For Yousuf Haque, however, inspiration also comes from a simpler source: being sick of tuna fish sandwiches. And regular twinges of guilt.
``When you see that you can eat lawful meat, it's a big relief,'' said Haque, a junior who is president of the Dartmouth's Muslim student association, Al-Nur. ``I think people will really go for it.''
For Muslims like Haque, lawful meat means meat slaughtered under Islamic dietary laws called halal.
For Jews, dietary laws and rules are called kashrut, or kosher. Come September, Dartmouth will join a growing number of colleges and universities offering kosher- and halal-prepared meals for its students.
Moreover, at Dartmouth, not only will the college offer its Jewish and Muslim students kosher and halal foods, it will build a single, separate facility, outfit it with separate dishwashers, stoves, counters and dishes, and hire and specifically train kitchen staff. It will cook and serve kosher and halal foods together.
Halal lasagna. Kosher chicken soup. Halal pizza. Kosher sandwiches.
``First of all and most importantly, it just makes sense,'' said Jason Spitalnick, a junior who was president last fall of the Dartmouth Jewish student organization Hillel and helped spearhead the effort for a kosher-halal dining hall. ``The dietary laws are virtually identical.''
Halal and kosher laws are very similar, though there are subtle differences. In halal, which roughly translates from Arabic as ``permissible,'' some of the central rules concern how cattle and other animals are slaughtered, and the meat prepared. Prayers must be spoken, blood from the animal must be drained, and no alcohol must be used in preparing the meat. Pork is haram, or ``forbidden,'' as is alcohol, even to drink.
Under kosher laws, pork is forbidden, though alcohol is permitted. Dairy products should never be mixed with meat products, and there are also laws governing the slaughtering and preparation of permissible meats.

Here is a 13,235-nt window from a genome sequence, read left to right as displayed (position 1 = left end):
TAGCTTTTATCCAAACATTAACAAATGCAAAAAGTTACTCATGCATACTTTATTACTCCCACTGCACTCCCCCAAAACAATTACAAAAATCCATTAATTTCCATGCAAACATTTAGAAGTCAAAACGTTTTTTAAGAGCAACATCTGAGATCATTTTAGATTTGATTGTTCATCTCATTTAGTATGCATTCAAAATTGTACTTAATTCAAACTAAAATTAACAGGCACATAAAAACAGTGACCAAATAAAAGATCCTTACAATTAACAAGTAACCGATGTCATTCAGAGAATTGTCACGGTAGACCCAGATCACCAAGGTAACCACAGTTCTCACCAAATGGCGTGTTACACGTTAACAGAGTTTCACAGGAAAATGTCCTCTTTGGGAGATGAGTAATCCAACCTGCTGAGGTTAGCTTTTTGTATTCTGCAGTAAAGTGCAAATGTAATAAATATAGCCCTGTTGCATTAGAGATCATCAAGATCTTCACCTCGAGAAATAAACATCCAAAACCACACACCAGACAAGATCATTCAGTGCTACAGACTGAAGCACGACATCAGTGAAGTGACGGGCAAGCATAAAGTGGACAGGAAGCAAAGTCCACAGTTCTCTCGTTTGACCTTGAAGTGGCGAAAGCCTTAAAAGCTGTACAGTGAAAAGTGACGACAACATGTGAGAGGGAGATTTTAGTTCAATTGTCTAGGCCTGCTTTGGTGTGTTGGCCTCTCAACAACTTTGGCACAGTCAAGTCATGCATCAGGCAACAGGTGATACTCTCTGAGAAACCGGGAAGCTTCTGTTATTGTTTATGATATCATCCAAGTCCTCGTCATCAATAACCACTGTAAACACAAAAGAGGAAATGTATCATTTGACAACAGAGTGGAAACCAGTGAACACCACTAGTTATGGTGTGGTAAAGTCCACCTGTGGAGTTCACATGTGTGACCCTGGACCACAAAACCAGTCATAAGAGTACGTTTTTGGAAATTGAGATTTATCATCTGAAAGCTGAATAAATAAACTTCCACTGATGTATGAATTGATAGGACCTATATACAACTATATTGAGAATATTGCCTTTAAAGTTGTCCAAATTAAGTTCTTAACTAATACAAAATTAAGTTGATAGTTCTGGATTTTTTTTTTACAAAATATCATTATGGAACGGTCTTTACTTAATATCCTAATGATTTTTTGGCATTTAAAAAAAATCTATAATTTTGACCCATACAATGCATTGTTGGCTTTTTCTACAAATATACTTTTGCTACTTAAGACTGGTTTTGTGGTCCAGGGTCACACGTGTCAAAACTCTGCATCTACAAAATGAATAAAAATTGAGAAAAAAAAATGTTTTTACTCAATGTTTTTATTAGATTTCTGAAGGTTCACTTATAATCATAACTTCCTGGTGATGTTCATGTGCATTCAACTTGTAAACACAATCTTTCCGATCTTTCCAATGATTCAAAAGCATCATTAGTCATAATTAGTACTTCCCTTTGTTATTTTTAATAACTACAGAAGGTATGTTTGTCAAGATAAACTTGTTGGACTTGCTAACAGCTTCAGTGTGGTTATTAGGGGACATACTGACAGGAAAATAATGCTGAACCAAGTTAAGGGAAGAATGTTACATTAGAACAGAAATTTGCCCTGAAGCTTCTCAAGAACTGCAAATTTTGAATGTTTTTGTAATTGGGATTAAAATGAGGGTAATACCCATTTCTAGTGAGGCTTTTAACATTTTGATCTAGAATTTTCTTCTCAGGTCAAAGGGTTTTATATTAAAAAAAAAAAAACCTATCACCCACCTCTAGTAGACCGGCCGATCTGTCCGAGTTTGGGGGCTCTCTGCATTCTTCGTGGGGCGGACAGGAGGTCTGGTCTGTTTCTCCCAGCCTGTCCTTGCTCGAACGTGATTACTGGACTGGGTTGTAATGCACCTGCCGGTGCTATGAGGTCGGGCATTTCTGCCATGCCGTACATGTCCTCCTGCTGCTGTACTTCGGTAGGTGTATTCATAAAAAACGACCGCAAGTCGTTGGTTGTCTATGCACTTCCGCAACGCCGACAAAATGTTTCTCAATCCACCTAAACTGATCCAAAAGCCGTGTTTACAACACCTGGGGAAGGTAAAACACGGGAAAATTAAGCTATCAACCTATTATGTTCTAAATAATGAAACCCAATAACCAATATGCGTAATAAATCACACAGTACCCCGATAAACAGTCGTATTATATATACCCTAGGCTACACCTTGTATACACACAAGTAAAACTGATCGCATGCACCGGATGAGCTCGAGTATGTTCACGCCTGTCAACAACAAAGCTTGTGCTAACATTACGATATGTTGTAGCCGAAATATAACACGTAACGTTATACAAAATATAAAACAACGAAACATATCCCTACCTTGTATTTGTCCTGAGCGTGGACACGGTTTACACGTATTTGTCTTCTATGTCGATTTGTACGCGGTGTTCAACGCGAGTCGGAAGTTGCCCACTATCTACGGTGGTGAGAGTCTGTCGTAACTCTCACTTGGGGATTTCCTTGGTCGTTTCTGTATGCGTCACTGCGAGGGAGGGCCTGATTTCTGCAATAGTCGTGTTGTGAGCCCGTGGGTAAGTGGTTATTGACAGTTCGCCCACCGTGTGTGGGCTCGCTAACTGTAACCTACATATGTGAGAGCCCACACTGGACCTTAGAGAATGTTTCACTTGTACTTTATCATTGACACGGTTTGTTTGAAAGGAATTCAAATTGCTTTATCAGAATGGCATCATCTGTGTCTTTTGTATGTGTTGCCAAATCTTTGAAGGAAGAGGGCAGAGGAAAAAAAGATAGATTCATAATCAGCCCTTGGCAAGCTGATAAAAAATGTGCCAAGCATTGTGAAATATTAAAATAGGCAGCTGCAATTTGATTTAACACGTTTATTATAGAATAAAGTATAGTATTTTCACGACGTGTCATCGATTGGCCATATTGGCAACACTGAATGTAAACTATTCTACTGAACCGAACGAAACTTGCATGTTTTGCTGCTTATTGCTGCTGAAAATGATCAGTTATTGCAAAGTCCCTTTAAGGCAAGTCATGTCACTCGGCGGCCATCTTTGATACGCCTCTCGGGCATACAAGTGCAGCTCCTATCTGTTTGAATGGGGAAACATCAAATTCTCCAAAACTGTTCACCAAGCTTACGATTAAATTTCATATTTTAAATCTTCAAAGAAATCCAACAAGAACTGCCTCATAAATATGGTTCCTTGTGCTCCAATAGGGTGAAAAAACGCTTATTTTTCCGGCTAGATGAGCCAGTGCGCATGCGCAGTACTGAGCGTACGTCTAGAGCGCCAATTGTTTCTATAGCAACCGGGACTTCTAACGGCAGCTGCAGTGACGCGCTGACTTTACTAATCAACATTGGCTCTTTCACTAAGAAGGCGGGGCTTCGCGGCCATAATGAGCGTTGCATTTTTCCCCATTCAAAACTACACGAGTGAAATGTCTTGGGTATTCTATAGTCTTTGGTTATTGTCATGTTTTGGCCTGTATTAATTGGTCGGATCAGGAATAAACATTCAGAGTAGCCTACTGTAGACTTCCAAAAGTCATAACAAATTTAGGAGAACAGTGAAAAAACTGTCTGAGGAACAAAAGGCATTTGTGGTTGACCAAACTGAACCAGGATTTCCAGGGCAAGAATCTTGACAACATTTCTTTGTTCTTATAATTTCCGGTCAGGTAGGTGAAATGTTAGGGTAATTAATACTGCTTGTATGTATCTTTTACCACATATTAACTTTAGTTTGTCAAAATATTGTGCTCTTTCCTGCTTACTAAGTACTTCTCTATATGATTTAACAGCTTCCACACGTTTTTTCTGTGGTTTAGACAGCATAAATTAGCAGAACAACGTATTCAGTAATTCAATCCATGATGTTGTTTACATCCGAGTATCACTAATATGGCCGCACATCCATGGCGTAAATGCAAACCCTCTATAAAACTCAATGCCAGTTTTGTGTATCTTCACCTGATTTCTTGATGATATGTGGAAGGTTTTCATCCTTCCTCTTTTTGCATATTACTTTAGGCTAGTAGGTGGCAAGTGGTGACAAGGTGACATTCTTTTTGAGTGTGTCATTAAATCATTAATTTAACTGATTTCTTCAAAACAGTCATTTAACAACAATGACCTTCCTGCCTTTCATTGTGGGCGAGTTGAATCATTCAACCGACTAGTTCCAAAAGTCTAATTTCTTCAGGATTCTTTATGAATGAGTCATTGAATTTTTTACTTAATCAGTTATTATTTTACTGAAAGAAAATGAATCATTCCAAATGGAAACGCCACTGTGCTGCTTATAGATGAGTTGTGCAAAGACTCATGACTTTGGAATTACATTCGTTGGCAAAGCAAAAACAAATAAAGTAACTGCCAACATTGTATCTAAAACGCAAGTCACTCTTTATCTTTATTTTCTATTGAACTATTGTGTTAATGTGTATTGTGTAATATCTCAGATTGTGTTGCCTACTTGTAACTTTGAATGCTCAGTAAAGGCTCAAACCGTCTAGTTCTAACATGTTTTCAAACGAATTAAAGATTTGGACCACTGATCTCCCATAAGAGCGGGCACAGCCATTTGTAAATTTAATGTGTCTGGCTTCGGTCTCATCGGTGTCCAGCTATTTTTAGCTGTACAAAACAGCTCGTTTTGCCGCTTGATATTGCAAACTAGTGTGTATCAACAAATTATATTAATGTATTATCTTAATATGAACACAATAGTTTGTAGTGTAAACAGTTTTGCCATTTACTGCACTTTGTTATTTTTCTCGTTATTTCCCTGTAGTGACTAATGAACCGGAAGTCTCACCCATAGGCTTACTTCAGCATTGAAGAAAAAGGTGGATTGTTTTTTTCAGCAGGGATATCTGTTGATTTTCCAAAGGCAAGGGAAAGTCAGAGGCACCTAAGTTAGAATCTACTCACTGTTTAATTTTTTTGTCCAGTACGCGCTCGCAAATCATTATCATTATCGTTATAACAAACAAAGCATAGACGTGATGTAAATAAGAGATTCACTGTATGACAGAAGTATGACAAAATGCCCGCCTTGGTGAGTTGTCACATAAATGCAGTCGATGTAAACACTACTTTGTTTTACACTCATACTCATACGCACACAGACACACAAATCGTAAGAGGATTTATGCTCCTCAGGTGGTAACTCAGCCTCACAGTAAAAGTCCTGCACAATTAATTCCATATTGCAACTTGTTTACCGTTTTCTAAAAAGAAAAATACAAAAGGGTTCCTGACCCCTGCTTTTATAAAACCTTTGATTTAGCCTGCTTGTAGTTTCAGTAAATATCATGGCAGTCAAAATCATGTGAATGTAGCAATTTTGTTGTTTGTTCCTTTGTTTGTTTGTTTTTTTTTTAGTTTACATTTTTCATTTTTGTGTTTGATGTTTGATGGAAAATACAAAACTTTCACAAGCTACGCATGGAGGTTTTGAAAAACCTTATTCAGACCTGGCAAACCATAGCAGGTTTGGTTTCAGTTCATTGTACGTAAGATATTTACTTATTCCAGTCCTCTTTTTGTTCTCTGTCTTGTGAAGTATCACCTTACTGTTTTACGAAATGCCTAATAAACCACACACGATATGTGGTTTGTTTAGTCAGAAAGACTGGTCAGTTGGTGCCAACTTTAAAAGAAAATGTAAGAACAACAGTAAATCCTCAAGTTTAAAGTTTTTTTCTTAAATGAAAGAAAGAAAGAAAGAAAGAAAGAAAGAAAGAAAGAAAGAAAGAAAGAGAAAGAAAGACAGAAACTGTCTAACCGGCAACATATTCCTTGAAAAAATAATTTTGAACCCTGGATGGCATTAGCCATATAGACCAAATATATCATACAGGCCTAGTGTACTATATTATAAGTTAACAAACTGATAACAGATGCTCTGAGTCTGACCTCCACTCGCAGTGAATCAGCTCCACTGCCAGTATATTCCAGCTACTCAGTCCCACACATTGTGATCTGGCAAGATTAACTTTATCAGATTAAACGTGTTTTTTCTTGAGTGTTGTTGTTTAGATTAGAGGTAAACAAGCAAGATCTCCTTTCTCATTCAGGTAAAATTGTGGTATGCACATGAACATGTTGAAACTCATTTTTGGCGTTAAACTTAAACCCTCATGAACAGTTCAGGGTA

Kosher laws forbid kosher food from being served on or with any utensil or dish that has touched non-kosher food, even if the utensil has been thoroughly washed (excepting halal). Halal only requires the utensils to be thoroughly washed.
Several colleges and universities, including most Ivy League schools, Stanford, Syracuse and several State University of New York campuses, already offer a mix of meal plans that accommodate Jewish and Muslim students in different ways.
At Oberlin College in Ohio, Jewish and Muslim students have bought, prepared and served kosher and halal food in the same co-op dining kitchen since 1994. Middlebury College in Vermont will offer halal meat several days a week to its students beginning this semester, and Cornell University is setting up a school-operated kosher-halal dining facility, like Dartmouth's, next fall.
At Brown University, junior Hashim Mehter of Seattle, said the seven-year-old kosher-halal plan there is more expensive than regular plans, by about $200. Despite the cost, though, he said just having halal meat is an acknowledgment from Brown of its Muslim students.
``It just shows more awareness that the size and breadth of Muslim communities on universities is growing,'' he said.
For Jewish students, kosher food has been offered on U.S. college and university campuses in one form or another for years, either unofficially through a co-op, or as a regular school-funded cooking facility. At Dartmouth, which has roughly 500 Jewish students, a separate center for Jewish students has provided a kosher space.
For most Muslim students in the United States, halal meat used to be available only at schools in larger cities, where halal butchers could provide it. Otherwise, students would just settle for kosher foods, which for Muslims is guilt-free, though not ideal. Some decline to eat kosher, and settle only for vegetarian foods.
For Dartmouth, which has some 60 Muslim students, to offer the halal-kosher kitchen and dining hall is a tremendous step, said Haque, who is from the United Arab Emirates.
Tucker Rossiter, director of dining services at Dartmouth, said the new facility will likely cost the school about $100,000 to build, while annual operating costs could reach $170,000. A committee made up of Muslim and Jewish students is meeting to come up with menus and sources for ingredients, he said.
Could the dining hall contribute to understanding between two groups often deeply divided?
Amin Plaisted, a programmer at Dartmouth who is adviser to the Muslim student association, said there was more than just practical meaning to having Jewish and Muslim students dining side-by-side.
``It is fair to assign a greater significance to this. In its own small way, it's building confidence,'' Plaisted said. ``This is a good environment for this type of test, a small community like Dartmouth.''
``Of course,'' said Rabbi Edward Boraz, who advises Dartmouth's Hillel group, ``the first law of any dining hall is that it just tastes good.''